Care seeking and elders' dependency work: "My time is occupied trying to live".

Persistent Link:
http://hdl.handle.net/10150/186486
Title:
Care seeking and elders' dependency work: "My time is occupied trying to live".
Author:
Russell, Cynthia Kay.
Issue Date:
1993
Publisher:
The University of Arizona.
Rights:
Copyright © is held by the author. Digital access to this material is made possible by the University Libraries, University of Arizona. Further transmission, reproduction or presentation (such as public display or performance) of protected items is prohibited except with permission of the author.
Abstract:
Even though a plethora of research is devoted to explicating caregivers' experiences, comparatively there is a dearth of information about care recipients. The purpose of this study was to further theoretical and empirical understanding of care recipients' experiences within care relationships. Specifically, this study was concerned with identifying the strategies elders use to seek care and how the processes and characteristics of individual, interpersonal, and structural levels interact to affect elders' care seeking. A synthesized symbolic interactionist and life span developmental framework informed the research. Multiple qualitative field work methods (semi-structured interviews, participant observation, focus group) were utilized to collect information about care recipients who were representative of the variety of care relationships within a life care retirement community. The care seeking process emerged as a sequence of activities engaged in as elders elicited care from others and negotiated care with others. Of most conceptual interest, however, was elders' dependency work: The work elders engaged in as they not only sought care for a specific need but also situated each care occasion within past experiences of care and future possibilities for care. Dependency work was agency in action, serving to define the everyday lives of elders involved in care relationships. The findings of this study suggest the need for viewing care recipients as agents, actively being with others in their delicate dance of dependency.
Type:
text; Dissertation-Reproduction (electronic)
Keywords:
Gerontology.; Dissertations, Academic.; Aged -- psychology.; Attitude to Health.; Patient Acceptance of Health Care.; Self Care.; Long-Term Care.; Aged.
Degree Name:
Ph.D.
Degree Level:
doctoral
Degree Program:
Nursing; Graduate College
Degree Grantor:
University of Arizona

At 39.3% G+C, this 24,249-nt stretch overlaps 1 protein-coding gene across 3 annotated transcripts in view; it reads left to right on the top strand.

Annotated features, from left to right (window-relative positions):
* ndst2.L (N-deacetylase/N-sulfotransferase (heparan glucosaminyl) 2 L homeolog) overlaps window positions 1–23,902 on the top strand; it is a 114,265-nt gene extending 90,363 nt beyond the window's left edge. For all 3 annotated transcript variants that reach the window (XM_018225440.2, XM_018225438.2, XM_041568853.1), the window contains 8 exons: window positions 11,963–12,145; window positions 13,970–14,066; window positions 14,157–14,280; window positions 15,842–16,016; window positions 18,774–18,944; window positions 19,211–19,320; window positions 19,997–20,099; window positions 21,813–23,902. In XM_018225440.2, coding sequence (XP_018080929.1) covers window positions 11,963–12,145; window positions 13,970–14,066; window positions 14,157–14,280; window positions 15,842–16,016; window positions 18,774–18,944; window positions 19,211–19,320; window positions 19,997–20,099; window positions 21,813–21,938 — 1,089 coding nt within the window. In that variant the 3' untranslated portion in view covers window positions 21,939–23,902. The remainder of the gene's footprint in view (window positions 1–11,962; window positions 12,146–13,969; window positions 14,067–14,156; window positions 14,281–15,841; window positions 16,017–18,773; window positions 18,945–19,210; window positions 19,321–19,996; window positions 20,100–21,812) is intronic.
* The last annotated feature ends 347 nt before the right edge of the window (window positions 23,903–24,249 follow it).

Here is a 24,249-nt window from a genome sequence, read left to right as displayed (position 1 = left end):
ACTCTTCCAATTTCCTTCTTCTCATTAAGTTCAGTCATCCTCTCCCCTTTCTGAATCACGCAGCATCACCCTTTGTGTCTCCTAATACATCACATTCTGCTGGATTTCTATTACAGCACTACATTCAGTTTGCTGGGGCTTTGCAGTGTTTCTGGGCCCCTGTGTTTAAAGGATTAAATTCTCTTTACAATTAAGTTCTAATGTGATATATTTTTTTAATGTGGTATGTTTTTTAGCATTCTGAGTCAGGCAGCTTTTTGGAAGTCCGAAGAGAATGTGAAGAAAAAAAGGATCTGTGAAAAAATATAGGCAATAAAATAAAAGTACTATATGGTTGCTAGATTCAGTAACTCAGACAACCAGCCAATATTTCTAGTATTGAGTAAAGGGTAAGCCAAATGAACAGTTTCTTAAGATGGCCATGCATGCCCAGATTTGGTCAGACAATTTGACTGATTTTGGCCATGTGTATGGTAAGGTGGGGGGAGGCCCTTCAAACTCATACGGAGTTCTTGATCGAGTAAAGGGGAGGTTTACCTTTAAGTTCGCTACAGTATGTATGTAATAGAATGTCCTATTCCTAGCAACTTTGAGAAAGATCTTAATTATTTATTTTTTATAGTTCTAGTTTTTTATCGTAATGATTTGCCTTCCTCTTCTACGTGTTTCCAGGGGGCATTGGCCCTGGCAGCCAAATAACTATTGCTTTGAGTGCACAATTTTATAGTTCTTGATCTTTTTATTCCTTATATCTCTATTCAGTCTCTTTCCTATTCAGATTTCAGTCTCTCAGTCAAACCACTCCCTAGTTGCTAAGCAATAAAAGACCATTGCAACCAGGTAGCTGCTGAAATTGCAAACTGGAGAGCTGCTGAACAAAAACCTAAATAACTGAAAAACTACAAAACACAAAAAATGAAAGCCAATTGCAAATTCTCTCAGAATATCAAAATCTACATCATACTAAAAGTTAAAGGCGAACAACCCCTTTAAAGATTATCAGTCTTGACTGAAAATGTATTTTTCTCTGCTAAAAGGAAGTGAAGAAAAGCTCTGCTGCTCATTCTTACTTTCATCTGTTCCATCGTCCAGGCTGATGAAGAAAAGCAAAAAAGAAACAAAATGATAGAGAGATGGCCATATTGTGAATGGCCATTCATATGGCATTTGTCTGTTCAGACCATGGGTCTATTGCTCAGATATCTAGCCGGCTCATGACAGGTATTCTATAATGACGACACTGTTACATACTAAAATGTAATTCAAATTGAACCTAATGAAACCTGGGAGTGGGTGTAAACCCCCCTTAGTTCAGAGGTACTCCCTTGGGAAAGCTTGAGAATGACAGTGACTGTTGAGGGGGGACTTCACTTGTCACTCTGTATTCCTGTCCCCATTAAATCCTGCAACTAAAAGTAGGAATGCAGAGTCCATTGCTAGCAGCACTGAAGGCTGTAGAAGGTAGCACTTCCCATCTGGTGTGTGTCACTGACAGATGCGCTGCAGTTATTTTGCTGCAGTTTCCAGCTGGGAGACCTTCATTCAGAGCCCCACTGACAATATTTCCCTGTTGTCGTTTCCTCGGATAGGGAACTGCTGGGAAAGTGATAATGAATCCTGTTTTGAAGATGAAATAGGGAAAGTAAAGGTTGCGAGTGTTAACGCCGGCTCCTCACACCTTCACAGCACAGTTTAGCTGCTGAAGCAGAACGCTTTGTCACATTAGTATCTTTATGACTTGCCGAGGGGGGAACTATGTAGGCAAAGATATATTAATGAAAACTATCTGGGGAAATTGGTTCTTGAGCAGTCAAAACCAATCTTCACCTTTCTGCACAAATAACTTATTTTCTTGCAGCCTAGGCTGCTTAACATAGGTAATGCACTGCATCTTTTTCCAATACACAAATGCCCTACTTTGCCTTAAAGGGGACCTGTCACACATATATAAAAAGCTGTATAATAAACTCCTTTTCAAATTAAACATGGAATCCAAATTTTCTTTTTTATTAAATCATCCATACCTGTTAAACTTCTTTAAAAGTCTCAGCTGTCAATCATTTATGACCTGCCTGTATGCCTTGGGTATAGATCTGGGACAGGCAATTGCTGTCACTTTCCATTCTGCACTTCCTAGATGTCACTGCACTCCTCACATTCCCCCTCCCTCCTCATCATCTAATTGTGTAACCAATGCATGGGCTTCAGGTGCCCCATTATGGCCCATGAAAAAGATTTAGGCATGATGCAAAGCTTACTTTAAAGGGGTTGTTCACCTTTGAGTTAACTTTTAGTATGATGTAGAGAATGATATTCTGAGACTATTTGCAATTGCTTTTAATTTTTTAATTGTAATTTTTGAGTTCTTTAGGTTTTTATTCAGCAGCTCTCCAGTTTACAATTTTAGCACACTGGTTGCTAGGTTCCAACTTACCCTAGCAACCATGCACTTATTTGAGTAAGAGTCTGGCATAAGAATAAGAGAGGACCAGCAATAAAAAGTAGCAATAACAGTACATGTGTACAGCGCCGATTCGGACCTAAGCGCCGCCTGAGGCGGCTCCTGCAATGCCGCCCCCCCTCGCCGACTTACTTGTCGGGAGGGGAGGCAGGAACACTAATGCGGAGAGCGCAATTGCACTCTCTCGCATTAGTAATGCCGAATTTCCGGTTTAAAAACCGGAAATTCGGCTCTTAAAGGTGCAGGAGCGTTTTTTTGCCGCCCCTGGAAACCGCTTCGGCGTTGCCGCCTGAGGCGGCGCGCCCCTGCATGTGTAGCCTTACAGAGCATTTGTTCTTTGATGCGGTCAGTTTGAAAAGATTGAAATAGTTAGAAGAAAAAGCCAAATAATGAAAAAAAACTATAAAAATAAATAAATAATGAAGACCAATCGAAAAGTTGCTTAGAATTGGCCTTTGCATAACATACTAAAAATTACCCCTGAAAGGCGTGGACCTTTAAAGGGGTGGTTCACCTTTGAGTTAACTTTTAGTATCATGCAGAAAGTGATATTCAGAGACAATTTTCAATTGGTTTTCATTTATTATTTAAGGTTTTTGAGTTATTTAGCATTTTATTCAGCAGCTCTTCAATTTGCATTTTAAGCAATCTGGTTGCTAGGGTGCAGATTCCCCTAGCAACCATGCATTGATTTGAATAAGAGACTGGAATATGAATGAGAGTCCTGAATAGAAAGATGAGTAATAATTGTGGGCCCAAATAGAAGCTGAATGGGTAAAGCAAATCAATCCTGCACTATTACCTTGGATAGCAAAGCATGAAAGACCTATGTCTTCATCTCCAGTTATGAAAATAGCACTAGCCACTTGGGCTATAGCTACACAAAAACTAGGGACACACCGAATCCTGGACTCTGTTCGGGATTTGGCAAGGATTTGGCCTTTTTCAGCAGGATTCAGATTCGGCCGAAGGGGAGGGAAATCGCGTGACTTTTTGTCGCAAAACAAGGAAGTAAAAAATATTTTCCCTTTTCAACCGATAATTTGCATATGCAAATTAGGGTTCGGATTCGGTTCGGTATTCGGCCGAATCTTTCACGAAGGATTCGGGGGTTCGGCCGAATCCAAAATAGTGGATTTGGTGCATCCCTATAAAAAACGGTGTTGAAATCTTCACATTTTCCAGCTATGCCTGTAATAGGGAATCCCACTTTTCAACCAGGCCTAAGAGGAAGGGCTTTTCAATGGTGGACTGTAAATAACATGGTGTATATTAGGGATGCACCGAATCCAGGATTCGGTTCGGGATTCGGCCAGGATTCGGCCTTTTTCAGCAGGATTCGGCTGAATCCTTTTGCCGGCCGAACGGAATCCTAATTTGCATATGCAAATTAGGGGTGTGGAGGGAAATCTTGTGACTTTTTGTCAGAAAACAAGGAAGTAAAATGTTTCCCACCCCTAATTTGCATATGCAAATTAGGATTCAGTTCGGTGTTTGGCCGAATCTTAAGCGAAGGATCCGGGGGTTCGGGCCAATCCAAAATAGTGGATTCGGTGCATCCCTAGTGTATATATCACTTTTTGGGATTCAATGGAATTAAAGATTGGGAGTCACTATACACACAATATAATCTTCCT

Committee Chair:
Phillips, Linda R.

Full metadata record

DC FieldValue Language
dc.language.isoenen_US
dc.titleCare seeking and elders' dependency work: "My time is occupied trying to live".en_US
dc.creatorRussell, Cynthia Kay.en_US
dc.contributor.authorRussell, Cynthia Kay.en_US
dc.date.issued1993en_US
dc.publisherThe University of Arizona.en_US
dc.rightsCopyright © is held by the author. Digital access to this material is made possible by the University Libraries, University of Arizona. Further transmission, reproduction or presentation (such as public display or performance) of protected items is prohibited except with permission of the author.en_US
dc.description.abstractEven though a plethora of research is devoted to explicating caregivers' experiences, comparatively there is a dearth of information about care recipients. The purpose of this study was to further theoretical and empirical understanding of care recipients' experiences within care relationships. Specifically, this study was concerned with identifying the strategies elders use to seek care and how the processes and characteristics of individual, interpersonal, and structural levels interact to affect elders' care seeking. A synthesized symbolic interactionist and life span developmental framework informed the research. Multiple qualitative field work methods (semi-structured interviews, participant observation, focus group) were utilized to collect information about care recipients who were representative of the variety of care relationships within a life care retirement community. The care seeking process emerged as a sequence of activities engaged in as elders elicited care from others and negotiated care with others. Of most conceptual interest, however, was elders' dependency work: The work elders engaged in as they not only sought care for a specific need but also situated each care occasion within past experiences of care and future possibilities for care. Dependency work was agency in action, serving to define the everyday lives of elders involved in care relationships. The findings of this study suggest the need for viewing care recipients as agents, actively being with others in their delicate dance of dependency.en_US
dc.typetexten_US
dc.typeDissertation-Reproduction (electronic)en_US
dc.subjectGerontology.en_US
dc.subjectDissertations, Academic.en_US
dc.subjectAged -- psychology.en_US
dc.subjectAttitude to Health.en_US
dc.subjectPatient Acceptance of Health Care.en_US
dc.subjectSelf Care.en_US
dc.subjectLong-Term Care.en_US
dc.subjectAged.en_US
thesis.degree.namePh.D.en_US
thesis.degree.leveldoctoralen_US
thesis.degree.disciplineNursingen_US
thesis.degree.disciplineGraduate Collegeen_US
thesis.degree.grantorUniversity of Arizonaen_US
dc.contributor.chairPhillips, Linda R.en_US
dc.contributor.committeememberBraden, Carrie Joen_US
dc.contributor.committeememberReed, Pamela G.en_US
dc.contributor.committeememberSnow, Daviden_US
dc.contributor.committeememberMorrill, Calvinen_US
dc.identifier.proquest9410686en_US
dc.identifier.oclc701497702en_US
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